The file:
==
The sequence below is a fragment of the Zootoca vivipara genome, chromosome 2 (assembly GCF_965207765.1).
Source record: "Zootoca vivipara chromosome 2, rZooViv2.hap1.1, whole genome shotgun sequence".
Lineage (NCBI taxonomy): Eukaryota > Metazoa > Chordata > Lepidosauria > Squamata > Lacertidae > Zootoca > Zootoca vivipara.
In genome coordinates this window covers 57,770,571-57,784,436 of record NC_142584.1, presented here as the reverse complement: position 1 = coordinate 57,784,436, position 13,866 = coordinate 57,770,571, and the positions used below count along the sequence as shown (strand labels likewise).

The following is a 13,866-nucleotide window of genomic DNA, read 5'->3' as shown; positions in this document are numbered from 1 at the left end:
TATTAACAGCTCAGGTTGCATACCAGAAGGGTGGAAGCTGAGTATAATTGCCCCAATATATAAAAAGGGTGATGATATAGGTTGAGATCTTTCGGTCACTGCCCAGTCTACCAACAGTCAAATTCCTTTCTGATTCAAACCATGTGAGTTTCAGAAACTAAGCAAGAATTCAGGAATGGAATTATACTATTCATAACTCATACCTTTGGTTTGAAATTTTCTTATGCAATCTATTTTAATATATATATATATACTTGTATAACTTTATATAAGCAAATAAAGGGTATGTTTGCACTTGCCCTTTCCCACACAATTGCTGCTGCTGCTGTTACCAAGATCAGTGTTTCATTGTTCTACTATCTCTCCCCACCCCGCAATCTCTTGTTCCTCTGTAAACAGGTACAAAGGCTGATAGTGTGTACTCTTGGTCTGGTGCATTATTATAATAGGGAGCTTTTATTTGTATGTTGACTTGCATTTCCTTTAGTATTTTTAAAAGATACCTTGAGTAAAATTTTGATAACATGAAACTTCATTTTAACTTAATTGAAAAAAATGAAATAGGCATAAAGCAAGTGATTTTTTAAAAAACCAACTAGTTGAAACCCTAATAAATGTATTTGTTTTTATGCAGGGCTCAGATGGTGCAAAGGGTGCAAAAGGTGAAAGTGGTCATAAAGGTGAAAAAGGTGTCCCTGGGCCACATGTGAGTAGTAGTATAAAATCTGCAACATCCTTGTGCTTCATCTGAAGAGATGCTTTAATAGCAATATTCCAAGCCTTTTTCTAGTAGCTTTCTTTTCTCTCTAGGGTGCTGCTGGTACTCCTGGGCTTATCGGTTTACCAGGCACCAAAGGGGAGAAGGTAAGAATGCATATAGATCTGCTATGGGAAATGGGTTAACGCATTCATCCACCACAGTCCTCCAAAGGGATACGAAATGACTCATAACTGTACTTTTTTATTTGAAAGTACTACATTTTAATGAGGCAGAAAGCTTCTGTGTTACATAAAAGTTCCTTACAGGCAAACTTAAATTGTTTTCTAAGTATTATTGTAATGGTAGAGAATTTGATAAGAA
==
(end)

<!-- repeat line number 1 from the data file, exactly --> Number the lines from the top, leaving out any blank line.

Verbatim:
The sequence below is a fragment of the Zootoca vivipara genome, chromosome 2 (assembly GCF_965207765.1).